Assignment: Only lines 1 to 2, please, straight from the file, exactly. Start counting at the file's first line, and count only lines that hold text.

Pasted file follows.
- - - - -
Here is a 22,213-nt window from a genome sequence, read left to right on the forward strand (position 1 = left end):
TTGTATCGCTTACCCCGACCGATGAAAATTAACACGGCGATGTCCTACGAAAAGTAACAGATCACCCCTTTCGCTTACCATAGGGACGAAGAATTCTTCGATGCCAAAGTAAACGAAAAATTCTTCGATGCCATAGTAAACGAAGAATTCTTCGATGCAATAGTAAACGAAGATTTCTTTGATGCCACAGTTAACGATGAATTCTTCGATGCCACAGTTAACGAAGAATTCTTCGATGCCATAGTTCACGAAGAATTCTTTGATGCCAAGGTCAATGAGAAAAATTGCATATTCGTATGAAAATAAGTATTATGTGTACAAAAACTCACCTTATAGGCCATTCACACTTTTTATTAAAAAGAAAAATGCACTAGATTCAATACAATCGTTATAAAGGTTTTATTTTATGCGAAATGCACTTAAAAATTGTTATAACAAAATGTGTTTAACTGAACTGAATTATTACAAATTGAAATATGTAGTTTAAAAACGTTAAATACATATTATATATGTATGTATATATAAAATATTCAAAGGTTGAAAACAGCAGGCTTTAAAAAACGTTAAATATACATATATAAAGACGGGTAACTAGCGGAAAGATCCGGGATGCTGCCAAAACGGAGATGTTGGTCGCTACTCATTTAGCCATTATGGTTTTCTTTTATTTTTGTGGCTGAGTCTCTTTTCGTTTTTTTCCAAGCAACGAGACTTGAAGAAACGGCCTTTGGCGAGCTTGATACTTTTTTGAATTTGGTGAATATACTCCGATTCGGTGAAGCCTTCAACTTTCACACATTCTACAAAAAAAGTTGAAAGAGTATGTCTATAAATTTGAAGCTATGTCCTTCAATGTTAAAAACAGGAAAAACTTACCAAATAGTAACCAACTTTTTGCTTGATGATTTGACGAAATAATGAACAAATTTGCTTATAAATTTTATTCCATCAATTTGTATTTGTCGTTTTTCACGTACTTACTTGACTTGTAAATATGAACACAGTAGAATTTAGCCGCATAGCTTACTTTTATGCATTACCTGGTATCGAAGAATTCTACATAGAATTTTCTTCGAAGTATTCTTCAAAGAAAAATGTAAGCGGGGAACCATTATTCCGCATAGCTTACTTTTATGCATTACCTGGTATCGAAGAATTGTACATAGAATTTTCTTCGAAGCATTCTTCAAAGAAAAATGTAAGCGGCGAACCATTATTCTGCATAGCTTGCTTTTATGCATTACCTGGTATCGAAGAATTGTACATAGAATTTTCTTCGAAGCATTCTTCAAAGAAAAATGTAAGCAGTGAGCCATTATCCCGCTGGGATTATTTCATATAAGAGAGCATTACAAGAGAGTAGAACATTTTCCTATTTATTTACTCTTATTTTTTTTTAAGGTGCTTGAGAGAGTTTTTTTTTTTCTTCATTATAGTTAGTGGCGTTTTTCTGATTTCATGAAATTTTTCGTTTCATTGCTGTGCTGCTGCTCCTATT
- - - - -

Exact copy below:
Here is a 22,213-nt window from a genome sequence, read left to right on the forward strand (position 1 = left end):
TTGTATCGCTTACCCCGACCGATGAAAATTAACACGGCGATGTCCTACGAAAAGTAACAGATCACCCCTTTCGCTTACCATAGGGACGAAGAATTCTTCGATGCCAAAGTAAACGAAAAATTCTTCGATGCCATAGTAAACGAAGAATTCTTCGATGCAATAGTAAACGAAGATTTCTTTGATGCCACAGTTAACGATGAATTCTTCGATGCCACAGTTAACGAAGAATTCTTCGATGCCATAGTTCACGAAGAATTCTTTGATGCCAAGGTCAATGAGAAAAATTGCATATTCGTATGAAAATAAGTATTATGTGTACAAAAACTCACCTTATAGGCCATTCACACTTTTTATTAAAAAGAAAAATGCACTAGATTCAATACAATCGTTATAAAGGTTTTATTTTATGCGAAATGCACTTAAAAATTGTTATAACAAAATGTGTTTAACTGAACTGAATTATTACAAATTGAAATATGTAGTTTAAAAACGTTAAATACATATTATATATGTATGTATATATAAAATATTCAAAGGTTGAAAACAGCAGGCTTTAAAAAACGTTAAATATACATATATAAAGACGGGTAACTAGCGGAAAGATCCGGGATGCTGCCAAAACGGAGATGTTGGTCGCTACTCATTTAGCCATTATGGTTTTCTTTTATTTTTGTGGCTGAGTCTCTTTTCGTTTTTTTCCAAGCAACGAGACTTGAAGAAACGGCCTTTGGCGAGCTTGATACTTTTTTGAATTTGGTGAATATACTCCGATTCGGTGAAGCCTTCAACTTTCACACATTCTACAAAAAAAGTTGAAAGAGTATGTCTATAAATTTGAAGCTATGTCCTTCAATGTTAAAAACAGGAAAAACTTACCAAATAGTAACCAACTTTTTGCTTGATGATTTGACGAAATAATGAACAAATTTGCTTATAAATTTTATTCCATCAATTTGTATTTGTCGTTTTTCACGTACTTACTTGACTTGTAAATATGAACACAGTAGAATTTAGCCGCATAGCTTACTTTTATGCATTACCTGGTATCGAAGAATTCTACATAGAATTTTCTTCGAAGTATTCTTCAAAGAAAAATGTAAGCGGGGAACCATTATTCCGCATAGCTTACTTTTATGCATTACCTGGTATCGAAGAATTGTACATAGAATTTTCTTCGAAGCATTCTTCAAAGAAAAATGTAAGCGGCGAACCATTATTCTGCATAGCTTGCTTTTATGCATTACCTGGTATCGAAGAATTGTACATAGAATTTTCTTCGAAGCATTCTTCAAAGAAAAATGTAAGCAGTGAGCCATTATCCCGCTGGGATTATTTCATATAAGAGAGCATTACAAGAGAGTAGAACATTTTCCTATTTATTTACTCTTATTTTTTTTTAAGGTGCTTGAGAGAGTTTTTTTTTTTCTTCATTATAGTTAGTGGCGTTTTTCTGATTTCATGAAATTTTTCGTTTCATTGCTGTGCTGCTGCTCCTATT